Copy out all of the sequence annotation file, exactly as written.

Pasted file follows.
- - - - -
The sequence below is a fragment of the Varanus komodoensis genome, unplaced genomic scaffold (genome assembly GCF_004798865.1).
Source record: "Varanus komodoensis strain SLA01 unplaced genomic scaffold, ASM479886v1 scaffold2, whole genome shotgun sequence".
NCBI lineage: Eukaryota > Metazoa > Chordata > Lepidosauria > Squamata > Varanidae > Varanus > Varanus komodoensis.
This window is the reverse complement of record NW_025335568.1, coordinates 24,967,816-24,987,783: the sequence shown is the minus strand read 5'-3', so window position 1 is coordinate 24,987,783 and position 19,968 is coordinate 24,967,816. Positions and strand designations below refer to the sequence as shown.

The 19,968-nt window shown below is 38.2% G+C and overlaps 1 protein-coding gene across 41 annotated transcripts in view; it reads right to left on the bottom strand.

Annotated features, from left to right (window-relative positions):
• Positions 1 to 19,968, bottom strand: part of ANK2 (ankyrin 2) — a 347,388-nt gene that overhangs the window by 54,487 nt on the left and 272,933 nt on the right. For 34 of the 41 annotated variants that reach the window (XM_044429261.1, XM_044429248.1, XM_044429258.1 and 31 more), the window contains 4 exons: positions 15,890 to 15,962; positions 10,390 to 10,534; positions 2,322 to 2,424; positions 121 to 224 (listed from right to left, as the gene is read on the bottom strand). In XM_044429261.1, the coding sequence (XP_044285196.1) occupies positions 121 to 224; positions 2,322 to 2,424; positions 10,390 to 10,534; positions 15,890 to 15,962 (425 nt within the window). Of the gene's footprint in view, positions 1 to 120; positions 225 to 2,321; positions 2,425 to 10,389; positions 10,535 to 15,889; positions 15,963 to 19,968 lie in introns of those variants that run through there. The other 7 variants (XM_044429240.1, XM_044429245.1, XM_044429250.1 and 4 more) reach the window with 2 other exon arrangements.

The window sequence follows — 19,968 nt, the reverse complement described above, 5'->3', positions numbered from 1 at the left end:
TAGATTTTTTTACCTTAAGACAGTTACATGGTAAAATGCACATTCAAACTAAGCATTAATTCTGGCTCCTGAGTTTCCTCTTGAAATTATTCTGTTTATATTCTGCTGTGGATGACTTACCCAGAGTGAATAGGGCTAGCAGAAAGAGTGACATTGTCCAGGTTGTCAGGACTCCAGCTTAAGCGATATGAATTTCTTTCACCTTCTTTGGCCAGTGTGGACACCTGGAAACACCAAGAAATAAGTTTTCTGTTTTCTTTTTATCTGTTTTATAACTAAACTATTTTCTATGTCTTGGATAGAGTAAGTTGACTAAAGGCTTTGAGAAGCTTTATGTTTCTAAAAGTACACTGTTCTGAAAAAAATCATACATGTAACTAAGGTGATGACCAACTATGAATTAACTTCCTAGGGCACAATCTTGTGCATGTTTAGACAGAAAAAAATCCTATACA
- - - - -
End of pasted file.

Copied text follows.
The sequence below is a fragment of the Varanus komodoensis genome, unplaced genomic scaffold (genome assembly GCF_004798865.1).
Source record: "Varanus komodoensis strain SLA01 unplaced genomic scaffold, ASM479886v1 scaffold2, whole genome shotgun sequence".
NCBI lineage: Eukaryota > Metazoa > Chordata > Lepidosauria > Squamata > Varanidae > Varanus > Varanus komodoensis.
This window is the reverse complement of record NW_025335568.1, coordinates 24,967,816-24,987,783: the sequence shown is the minus strand read 5'-3', so window position 1 is coordinate 24,987,783 and position 19,968 is coordinate 24,967,816. Positions and strand designations below refer to the sequence as shown.

The 19,968-nt window shown below is 38.2% G+C and overlaps 1 protein-coding gene across 41 annotated transcripts in view; it reads right to left on the bottom strand.

Annotated features, from left to right (window-relative positions):
• Positions 1 to 19,968, bottom strand: part of ANK2 (ankyrin 2) — a 347,388-nt gene that overhangs the window by 54,487 nt on the left and 272,933 nt on the right. For 34 of the 41 annotated variants that reach the window (XM_044429261.1, XM_044429248.1, XM_044429258.1 and 31 more), the window contains 4 exons: positions 15,890 to 15,962; positions 10,390 to 10,534; positions 2,322 to 2,424; positions 121 to 224 (listed from right to left, as the gene is read on the bottom strand). In XM_044429261.1, the coding sequence (XP_044285196.1) occupies positions 121 to 224; positions 2,322 to 2,424; positions 10,390 to 10,534; positions 15,890 to 15,962 (425 nt within the window). Of the gene's footprint in view, positions 1 to 120; positions 225 to 2,321; positions 2,425 to 10,389; positions 10,535 to 15,889; positions 15,963 to 19,968 lie in introns of those variants that run through there. The other 7 variants (XM_044429240.1, XM_044429245.1, XM_044429250.1 and 4 more) reach the window with 2 other exon arrangements.

The window sequence follows — 19,968 nt, the reverse complement described above, 5'->3', positions numbered from 1 at the left end:
TAGATTTTTTTACCTTAAGACAGTTACATGGTAAAATGCACATTCAAACTAAGCATTAATTCTGGCTCCTGAGTTTCCTCTTGAAATTATTCTGTTTATATTCTGCTGTGGATGACTTACCCAGAGTGAATAGGGCTAGCAGAAAGAGTGACATTGTCCAGGTTGTCAGGACTCCAGCTTAAGCGATATGAATTTCTTTCACCTTCTTTGGCCAGTGTGGACACCTGGAAACACCAAGAAATAAGTTTTCTGTTTTCTTTTTATCTGTTTTATAACTAAACTATTTTCTATGTCTTGGATAGAGTAAGTTGACTAAAGGCTTTGAGAAGCTTTATGTTTCTAAAAGTACACTGTTCTGAAAAAAATCATACATGTAACTAAGGTGATGACCAACTATGAATTAACTTCCTAGGGCACAATCTTGTGCATGTTTAGACAGAAAAAAATCCTATACA